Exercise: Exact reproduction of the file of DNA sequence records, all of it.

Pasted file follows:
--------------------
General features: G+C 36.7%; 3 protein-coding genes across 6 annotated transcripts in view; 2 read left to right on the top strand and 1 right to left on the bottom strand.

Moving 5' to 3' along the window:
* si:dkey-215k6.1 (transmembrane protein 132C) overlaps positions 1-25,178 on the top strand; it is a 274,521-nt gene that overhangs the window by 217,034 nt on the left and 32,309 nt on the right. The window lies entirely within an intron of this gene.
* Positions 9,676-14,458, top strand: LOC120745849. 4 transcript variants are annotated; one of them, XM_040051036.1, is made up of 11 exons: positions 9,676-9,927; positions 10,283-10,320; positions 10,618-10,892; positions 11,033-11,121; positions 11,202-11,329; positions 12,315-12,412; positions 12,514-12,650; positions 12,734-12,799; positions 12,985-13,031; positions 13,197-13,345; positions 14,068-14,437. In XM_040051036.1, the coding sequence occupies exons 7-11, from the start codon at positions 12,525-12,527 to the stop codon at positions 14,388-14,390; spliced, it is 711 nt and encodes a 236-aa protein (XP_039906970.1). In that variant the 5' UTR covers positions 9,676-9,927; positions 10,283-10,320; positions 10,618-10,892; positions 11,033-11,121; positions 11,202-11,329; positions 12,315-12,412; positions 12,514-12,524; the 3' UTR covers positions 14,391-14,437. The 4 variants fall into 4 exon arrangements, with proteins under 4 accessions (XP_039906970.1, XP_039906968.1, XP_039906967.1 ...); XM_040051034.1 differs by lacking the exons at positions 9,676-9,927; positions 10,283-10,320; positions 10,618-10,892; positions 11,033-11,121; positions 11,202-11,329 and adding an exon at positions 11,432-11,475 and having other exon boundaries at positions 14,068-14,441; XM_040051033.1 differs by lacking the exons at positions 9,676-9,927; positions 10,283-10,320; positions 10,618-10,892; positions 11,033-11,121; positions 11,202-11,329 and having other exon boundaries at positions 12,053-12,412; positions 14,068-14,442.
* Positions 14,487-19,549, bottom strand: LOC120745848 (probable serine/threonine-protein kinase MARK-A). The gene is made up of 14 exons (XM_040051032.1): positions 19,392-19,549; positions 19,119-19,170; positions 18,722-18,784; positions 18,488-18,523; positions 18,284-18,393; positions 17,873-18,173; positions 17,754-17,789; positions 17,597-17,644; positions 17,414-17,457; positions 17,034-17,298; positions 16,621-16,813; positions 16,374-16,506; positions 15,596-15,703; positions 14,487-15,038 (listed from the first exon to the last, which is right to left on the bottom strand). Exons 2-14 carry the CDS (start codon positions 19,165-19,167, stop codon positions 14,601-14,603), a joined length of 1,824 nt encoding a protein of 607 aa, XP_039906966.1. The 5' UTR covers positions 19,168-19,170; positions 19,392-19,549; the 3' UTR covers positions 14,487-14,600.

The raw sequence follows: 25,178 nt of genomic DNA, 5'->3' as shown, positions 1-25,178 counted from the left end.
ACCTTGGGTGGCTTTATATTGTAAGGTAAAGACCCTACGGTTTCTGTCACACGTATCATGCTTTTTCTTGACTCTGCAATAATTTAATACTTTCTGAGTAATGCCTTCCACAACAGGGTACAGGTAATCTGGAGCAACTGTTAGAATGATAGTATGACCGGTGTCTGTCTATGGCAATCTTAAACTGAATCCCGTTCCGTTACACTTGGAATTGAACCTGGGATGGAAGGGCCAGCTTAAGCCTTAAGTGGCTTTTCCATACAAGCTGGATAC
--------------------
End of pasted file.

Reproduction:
General features: G+C 36.7%; 3 protein-coding genes across 6 annotated transcripts in view; 2 read left to right on the top strand and 1 right to left on the bottom strand.

Moving 5' to 3' along the window:
* si:dkey-215k6.1 (transmembrane protein 132C) overlaps positions 1-25,178 on the top strand; it is a 274,521-nt gene that overhangs the window by 217,034 nt on the left and 32,309 nt on the right. The window lies entirely within an intron of this gene.
* Positions 9,676-14,458, top strand: LOC120745849. 4 transcript variants are annotated; one of them, XM_040051036.1, is made up of 11 exons: positions 9,676-9,927; positions 10,283-10,320; positions 10,618-10,892; positions 11,033-11,121; positions 11,202-11,329; positions 12,315-12,412; positions 12,514-12,650; positions 12,734-12,799; positions 12,985-13,031; positions 13,197-13,345; positions 14,068-14,437. In XM_040051036.1, the coding sequence occupies exons 7-11, from the start codon at positions 12,525-12,527 to the stop codon at positions 14,388-14,390; spliced, it is 711 nt and encodes a 236-aa protein (XP_039906970.1). In that variant the 5' UTR covers positions 9,676-9,927; positions 10,283-10,320; positions 10,618-10,892; positions 11,033-11,121; positions 11,202-11,329; positions 12,315-12,412; positions 12,514-12,524; the 3' UTR covers positions 14,391-14,437. The 4 variants fall into 4 exon arrangements, with proteins under 4 accessions (XP_039906970.1, XP_039906968.1, XP_039906967.1 ...); XM_040051034.1 differs by lacking the exons at positions 9,676-9,927; positions 10,283-10,320; positions 10,618-10,892; positions 11,033-11,121; positions 11,202-11,329 and adding an exon at positions 11,432-11,475 and having other exon boundaries at positions 14,068-14,441; XM_040051033.1 differs by lacking the exons at positions 9,676-9,927; positions 10,283-10,320; positions 10,618-10,892; positions 11,033-11,121; positions 11,202-11,329 and having other exon boundaries at positions 12,053-12,412; positions 14,068-14,442.
* Positions 14,487-19,549, bottom strand: LOC120745848 (probable serine/threonine-protein kinase MARK-A). The gene is made up of 14 exons (XM_040051032.1): positions 19,392-19,549; positions 19,119-19,170; positions 18,722-18,784; positions 18,488-18,523; positions 18,284-18,393; positions 17,873-18,173; positions 17,754-17,789; positions 17,597-17,644; positions 17,414-17,457; positions 17,034-17,298; positions 16,621-16,813; positions 16,374-16,506; positions 15,596-15,703; positions 14,487-15,038 (listed from the first exon to the last, which is right to left on the bottom strand). Exons 2-14 carry the CDS (start codon positions 19,165-19,167, stop codon positions 14,601-14,603), a joined length of 1,824 nt encoding a protein of 607 aa, XP_039906966.1. The 5' UTR covers positions 19,168-19,170; positions 19,392-19,549; the 3' UTR covers positions 14,487-14,600.

The raw sequence follows: 25,178 nt of genomic DNA, 5'->3' as shown, positions 1-25,178 counted from the left end.
ACCTTGGGTGGCTTTATATTGTAAGGTAAAGACCCTACGGTTTCTGTCACACGTATCATGCTTTTTCTTGACTCTGCAATAATTTAATACTTTCTGAGTAATGCCTTCCACAACAGGGTACAGGTAATCTGGAGCAACTGTTAGAATGATAGTATGACCGGTGTCTGTCTATGGCAATCTTAAACTGAATCCCGTTCCGTTACACTTGGAATTGAACCTGGGATGGAAGGGCCAGCTTAAGCCTTAAGTGGCTTTTCCATACAAGCTGGATAC